What are Stereo and Mono?
Whenever you are editing your audio files on any digital audio workstation you will notice either one or two audio waves.
These are some of my recent projects. A is Audacity which has a mono audio file, B is Adobe premiere with stereo audio, and lastly, C and D are Adobe Audition with Mono and stereo audio recording respectively.
For Audacity, this setting is not only available during editing, but you can set either of these preferences before you start your recording.
The difference between mono and stereo sounds is that mono signals are recorded and played back using a single audio channel and stereo sounds are recorded and played back using two channels. So basically mono means one, and stereo means two. Before you do start your recording you will be prompted on any recording software that you are using to either save the file as mono or stereo.
Quick tip to follow this, you have your home studio set up in place and you want to record a quick solo podcast episode. The recording should be set as mono as you only have one audio source that is you. The next day a friend hops in as a guest then you will have to set the recording as stereo. Now let us look at a case where you already have a file, it is in stereo and you want to convert it to mono.
Converting Stereo To Mono in Audacity
Audacity allows for both mono and stereo recording and editing.
First, let us look at converting audio that was recorded in stereo to mono.
Launch audacity then import the audio file using Ctrl + Shift + I keyboard shortcut or click File then import and then click on Audio.
Your opened file should have two channels just like this.
From the options on the menu bar click on tracks. Under the drop-down, there is the mix option. If you hover your mouse on that option an additional drop-down option appears. Under this click on Mix stereo down to mono.
Once you click on ‘mix stereo down to mono’ your file will be converted into a mono file.
After this play your audio to make sure everything sounds okay. Check for issues like your audio level.
Another Method of Converting Stereo To Mono in Audacity
Alternatively, you can use this procedure. Once you have imported your audio file you will notice a panel on the left side of your screen. It is highlighted in the image below.
Next to the file name, there is an arrow pointing down. Click on that to open a drop-down menu. Once the menu is open scroll down to the ‘split stereo to mono’ option.
Once you click on the split stereo to Mono option your audio file will be split into two mono files. How do you know this? In the above image, there is a yellow line with black borders around your audio file. With the command that you have just done, you will be able to toggle between the two files and select them separately by clicking either of them. On the image on the left, the upper audio is selected and on the image, on the right, the lower one is the one selected.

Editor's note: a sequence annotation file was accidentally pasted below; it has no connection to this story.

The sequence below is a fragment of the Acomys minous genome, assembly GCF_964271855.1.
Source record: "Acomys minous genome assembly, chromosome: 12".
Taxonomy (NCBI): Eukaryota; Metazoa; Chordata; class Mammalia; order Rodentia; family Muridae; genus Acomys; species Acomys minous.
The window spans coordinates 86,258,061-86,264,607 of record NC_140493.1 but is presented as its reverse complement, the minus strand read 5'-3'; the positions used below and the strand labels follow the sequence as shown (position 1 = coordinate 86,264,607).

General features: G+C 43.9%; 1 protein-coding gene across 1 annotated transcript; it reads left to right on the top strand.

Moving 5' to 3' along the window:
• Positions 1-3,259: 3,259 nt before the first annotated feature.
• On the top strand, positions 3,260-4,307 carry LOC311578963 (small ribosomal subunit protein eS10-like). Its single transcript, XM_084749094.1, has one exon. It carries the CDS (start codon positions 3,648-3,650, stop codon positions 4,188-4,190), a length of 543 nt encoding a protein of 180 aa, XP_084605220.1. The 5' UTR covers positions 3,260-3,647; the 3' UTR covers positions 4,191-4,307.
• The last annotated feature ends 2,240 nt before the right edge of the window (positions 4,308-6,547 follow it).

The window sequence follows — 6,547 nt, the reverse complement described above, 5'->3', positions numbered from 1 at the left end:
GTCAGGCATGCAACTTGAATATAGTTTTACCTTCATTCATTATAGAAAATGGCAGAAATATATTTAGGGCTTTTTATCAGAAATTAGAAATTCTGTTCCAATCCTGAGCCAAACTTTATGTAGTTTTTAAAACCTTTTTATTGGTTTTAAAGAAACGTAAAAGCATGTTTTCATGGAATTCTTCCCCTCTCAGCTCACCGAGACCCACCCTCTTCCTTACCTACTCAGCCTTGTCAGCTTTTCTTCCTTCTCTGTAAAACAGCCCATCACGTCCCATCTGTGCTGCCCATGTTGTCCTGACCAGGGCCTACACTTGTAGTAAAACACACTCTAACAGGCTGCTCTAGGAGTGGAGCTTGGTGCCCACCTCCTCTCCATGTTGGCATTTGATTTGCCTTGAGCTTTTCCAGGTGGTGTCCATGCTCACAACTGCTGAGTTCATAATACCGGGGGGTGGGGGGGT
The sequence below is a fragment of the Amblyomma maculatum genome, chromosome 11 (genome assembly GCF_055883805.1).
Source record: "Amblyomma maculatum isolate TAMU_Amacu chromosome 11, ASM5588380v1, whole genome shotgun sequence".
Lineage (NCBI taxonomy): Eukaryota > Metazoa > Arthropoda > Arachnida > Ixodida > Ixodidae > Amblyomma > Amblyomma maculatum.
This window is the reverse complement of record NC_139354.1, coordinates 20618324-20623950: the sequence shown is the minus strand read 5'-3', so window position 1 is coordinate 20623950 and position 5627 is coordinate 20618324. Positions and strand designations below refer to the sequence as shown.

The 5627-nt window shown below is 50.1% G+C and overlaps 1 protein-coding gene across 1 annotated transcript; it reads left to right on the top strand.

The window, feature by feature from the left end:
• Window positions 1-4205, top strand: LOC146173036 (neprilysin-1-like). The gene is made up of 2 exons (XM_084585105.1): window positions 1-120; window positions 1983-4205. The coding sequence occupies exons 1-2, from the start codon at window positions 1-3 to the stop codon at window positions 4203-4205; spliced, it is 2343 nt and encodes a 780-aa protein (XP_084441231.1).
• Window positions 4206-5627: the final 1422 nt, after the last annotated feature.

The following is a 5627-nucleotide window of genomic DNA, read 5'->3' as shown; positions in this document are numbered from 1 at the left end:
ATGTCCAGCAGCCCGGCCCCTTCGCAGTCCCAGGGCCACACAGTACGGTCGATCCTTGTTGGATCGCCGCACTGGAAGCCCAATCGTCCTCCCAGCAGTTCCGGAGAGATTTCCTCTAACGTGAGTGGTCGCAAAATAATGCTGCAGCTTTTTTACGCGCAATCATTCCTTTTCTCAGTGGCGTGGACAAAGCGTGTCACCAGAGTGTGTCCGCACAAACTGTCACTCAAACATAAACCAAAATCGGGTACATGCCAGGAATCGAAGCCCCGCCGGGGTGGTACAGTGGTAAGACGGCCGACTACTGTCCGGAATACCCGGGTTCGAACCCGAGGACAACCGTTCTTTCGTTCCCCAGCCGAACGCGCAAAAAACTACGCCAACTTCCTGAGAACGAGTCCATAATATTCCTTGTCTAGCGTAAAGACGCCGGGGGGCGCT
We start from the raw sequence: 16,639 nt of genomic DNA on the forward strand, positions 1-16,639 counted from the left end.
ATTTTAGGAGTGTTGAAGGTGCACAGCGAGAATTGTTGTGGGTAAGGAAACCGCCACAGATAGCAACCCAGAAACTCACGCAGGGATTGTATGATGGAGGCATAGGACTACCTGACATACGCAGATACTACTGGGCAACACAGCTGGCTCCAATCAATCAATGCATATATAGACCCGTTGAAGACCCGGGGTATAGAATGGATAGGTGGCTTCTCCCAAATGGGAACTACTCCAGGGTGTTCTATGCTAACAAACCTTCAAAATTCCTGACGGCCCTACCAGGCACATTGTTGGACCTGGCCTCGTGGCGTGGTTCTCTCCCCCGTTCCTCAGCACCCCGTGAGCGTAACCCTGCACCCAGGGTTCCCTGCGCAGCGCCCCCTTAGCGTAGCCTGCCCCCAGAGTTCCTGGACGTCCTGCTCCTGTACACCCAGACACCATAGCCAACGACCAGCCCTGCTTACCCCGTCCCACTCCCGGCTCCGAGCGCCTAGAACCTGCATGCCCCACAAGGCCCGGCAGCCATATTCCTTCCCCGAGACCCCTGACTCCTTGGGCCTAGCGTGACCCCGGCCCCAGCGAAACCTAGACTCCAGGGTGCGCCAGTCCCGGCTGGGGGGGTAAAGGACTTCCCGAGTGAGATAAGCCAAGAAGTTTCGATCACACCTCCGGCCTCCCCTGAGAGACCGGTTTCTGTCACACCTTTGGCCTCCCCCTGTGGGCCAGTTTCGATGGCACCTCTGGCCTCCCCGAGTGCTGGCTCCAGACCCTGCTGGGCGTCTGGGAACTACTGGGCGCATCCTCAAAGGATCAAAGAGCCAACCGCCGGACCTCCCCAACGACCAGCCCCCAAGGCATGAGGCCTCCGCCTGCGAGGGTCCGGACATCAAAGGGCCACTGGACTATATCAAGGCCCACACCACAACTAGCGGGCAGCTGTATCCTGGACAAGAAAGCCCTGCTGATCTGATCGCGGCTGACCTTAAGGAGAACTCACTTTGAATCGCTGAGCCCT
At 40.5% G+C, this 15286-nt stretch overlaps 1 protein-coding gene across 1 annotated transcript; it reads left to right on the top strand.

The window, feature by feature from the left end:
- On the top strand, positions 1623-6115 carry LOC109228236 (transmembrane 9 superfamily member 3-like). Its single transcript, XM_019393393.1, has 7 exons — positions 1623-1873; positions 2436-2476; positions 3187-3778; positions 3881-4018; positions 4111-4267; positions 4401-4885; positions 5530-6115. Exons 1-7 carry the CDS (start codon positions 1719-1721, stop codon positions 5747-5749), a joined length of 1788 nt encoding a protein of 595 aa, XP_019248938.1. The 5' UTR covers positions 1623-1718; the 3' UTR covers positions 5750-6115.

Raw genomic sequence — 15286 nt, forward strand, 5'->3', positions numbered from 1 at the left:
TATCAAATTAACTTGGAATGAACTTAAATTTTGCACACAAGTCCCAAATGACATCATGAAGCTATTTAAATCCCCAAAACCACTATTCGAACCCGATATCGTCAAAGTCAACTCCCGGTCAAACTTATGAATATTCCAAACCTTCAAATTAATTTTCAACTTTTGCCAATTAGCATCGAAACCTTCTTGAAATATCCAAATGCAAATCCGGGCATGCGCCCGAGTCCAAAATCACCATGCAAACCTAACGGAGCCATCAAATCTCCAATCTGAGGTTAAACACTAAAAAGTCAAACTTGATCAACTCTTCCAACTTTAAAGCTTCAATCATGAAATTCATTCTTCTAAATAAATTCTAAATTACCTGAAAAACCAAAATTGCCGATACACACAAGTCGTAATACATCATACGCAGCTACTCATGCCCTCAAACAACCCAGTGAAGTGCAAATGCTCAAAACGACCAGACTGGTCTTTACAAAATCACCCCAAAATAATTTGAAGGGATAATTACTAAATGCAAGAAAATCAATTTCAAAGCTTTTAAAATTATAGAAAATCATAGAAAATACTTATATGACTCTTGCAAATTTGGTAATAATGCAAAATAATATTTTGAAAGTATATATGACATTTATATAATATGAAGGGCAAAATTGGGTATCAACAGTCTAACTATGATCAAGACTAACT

Once you have established that your stereo track has been split into two mono tracks as explained above, you will then proceed to delete one.
Go back to the panel on the left side of your screen. There you will notice an X icon next to the name of the file. Click on the X to remove the one that you settled on for deletion.
Once you click on the X the bottom one is removed.
Note: Do not select the one being deleted and remove it using the backspace and delete buttons. If you do this essentially you are like muting one and not entirely removing it.
Here is a quick confirmation to look at and confirm whether your audio is mono or stereo. Check the panel on the left. There we have details of the file that you are editing. In the image below the audio is mono, the frequency is 44100Hz and 32-bit float is what you gauge your headroom in this audio file.
After this, you can choose to save the project or if you are completely done with the editing at this point you can export the audio file.
To export go to File under the Menu Tab options. Scroll down to the Export option. Hover your mouse over this option for another dropdown option to appear. Under this click on export as Mp3 or Wav depending on what format you prefer your audio to end up as.
Input the desired file name as well as in what folder you are saving it. Lastly, click Save.
Why Would You Convert Stereo to Mono?
Looking at the highlighted areas comparing the red against their respective counterparts you will realize that the left channel is different from the right one. In this case, I had to convert this file to a mono file. If only some edits were done and the conversion was not done the audio would have an imbalance where when someone listens to it at about minute thirty their right side on their speaker or headphones would have no audio playing back.
Note that neither of the channels should be louder than the other. You can countercheck all the images with stereo files in this article to confirm this.
Recording in Mono
Now since I have addressed an already edited audio file it is only fair that I take you through the process of recording. You have your equipment set up and everything is plugged in correctly, launch Audacity.
Click on edit under the menu tab option and then click on preferences. Alternatively, you can just press Ctrl + P.
This dialogue box will pop up.
Under the recording option, there are two drop-down list options, device, and channels. Click on channels. You will now have two options to choose from.
Press OK to apply these changes. Once you click on the record button you will either have a mono track or stereo depending on the channel option that you did pick.
Remember one source like a vocalist or if you are recording a single podcaster then record in mono. If there are multiple voices do record in stereo.
You know have the know-how of converting an audio file from stereo to mono.
Stereo sounds compared to mono tracks are better as they have this realistic edge, a wider element, and the listener feels immersed.